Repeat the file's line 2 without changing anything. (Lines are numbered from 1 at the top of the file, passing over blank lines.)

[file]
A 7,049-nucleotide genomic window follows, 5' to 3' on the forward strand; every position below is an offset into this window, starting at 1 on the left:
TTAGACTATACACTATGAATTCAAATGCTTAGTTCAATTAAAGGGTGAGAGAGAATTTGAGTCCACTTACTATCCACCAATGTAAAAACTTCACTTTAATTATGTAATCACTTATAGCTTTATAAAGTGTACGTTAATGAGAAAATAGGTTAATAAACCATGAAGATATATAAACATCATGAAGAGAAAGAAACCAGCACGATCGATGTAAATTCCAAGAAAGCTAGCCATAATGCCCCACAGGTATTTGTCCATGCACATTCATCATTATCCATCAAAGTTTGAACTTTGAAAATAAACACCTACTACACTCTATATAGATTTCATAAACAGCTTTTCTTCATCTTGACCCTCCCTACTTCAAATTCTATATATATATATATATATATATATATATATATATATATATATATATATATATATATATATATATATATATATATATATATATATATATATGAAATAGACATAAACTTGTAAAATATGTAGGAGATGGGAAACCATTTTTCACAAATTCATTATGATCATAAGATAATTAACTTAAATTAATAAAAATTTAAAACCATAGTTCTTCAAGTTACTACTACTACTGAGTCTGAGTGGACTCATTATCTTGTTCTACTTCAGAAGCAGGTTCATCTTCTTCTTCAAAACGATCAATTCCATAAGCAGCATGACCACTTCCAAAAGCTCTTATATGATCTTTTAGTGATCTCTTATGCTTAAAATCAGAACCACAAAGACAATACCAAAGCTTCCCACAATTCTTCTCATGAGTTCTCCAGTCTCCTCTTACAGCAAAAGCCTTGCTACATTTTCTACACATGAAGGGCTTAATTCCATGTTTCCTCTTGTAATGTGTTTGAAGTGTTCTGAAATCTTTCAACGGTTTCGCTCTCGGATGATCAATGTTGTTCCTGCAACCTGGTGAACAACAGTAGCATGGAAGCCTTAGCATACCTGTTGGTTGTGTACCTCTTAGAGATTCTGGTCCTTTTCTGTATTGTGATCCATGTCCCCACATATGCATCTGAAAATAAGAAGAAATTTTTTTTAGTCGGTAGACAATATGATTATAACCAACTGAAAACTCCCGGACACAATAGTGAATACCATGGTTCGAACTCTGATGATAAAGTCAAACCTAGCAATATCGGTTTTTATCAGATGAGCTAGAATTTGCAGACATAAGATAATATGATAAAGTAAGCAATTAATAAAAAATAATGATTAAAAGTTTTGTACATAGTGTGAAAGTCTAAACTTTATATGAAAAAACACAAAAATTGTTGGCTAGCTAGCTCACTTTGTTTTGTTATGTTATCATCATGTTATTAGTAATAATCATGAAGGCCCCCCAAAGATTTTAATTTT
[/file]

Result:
TTAGACTATACACTATGAATTCAAATGCTTAGTTCAATTAAAGGGTGAGAGAGAATTTGAGTCCACTTACTATCCACCAATGTAAAAACTTCACTTTAATTATGTAATCACTTATAGCTTTATAAAGTGTACGTTAATGAGAAAATAGGTTAATAAACCATGAAGATATATAAACATCATGAAGAGAAAGAAACCAGCACGATCGATGTAAATTCCAAGAAAGCTAGCCATAATGCCCCACAGGTATTTGTCCATGCACATTCATCATTATCCATCAAAGTTTGAACTTTGAAAATAAACACCTACTACACTCTATATAGATTTCATAAACAGCTTTTCTTCATCTTGACCCTCCCTACTTCAAATTCTATATATATATATATATATATATATATATATATATATATATATATATATATATATATATATATATATATATATATATATATATATATATATGAAATAGACATAAACTTGTAAAATATGTAGGAGATGGGAAACCATTTTTCACAAATTCATTATGATCATAAGATAATTAACTTAAATTAATAAAAATTTAAAACCATAGTTCTTCAAGTTACTACTACTACTGAGTCTGAGTGGACTCATTATCTTGTTCTACTTCAGAAGCAGGTTCATCTTCTTCTTCAAAACGATCAATTCCATAAGCAGCATGACCACTTCCAAAAGCTCTTATATGATCTTTTAGTGATCTCTTATGCTTAAAATCAGAACCACAAAGACAATACCAAAGCTTCCCACAATTCTTCTCATGAGTTCTCCAGTCTCCTCTTACAGCAAAAGCCTTGCTACATTTTCTACACATGAAGGGCTTAATTCCATGTTTCCTCTTGTAATGTGTTTGAAGTGTTCTGAAATCTTTCAACGGTTTCGCTCTCGGATGATCAATGTTGTTCCTGCAACCTGGTGAACAACAGTAGCATGGAAGCCTTAGCATACCTGTTGGTTGTGTACCTCTTAGAGATTCTGGTCCTTTTCTGTATTGTGATCCATGTCCCCACATATGCATCTGAAAATAAGAAGAAATTTTTTTTAGTCGGTAGACAATATGATTATAACCAACTGAAAACTCCCGGACACAATAGTGAATACCATGGTTCGAACTCTGATGATAAAGTCAAACCTAGCAATATCGGTTTTTATCAGATGAGCTAGAATTTGCAGACATAAGATAATATGATAAAGTAAGCAATTAATAAAAAATAATGATTAAAAGTTTTGTACATAGTGTGAAAGTCTAAACTTTATATGAAAAAACACAAAAATTGTTGGCTAGCTAGCTCACTTTGTTTTGTTATGTTATCATCATGTTATTAGTAATAATCATGAAGGCCCCCCAAAGATTTTAATTTT